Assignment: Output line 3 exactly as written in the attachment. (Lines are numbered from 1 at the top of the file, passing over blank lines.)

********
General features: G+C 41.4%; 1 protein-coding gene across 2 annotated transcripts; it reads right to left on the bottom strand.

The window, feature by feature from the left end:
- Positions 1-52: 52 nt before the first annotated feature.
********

- Positions 1-52: 52 nt before the first annotated feature.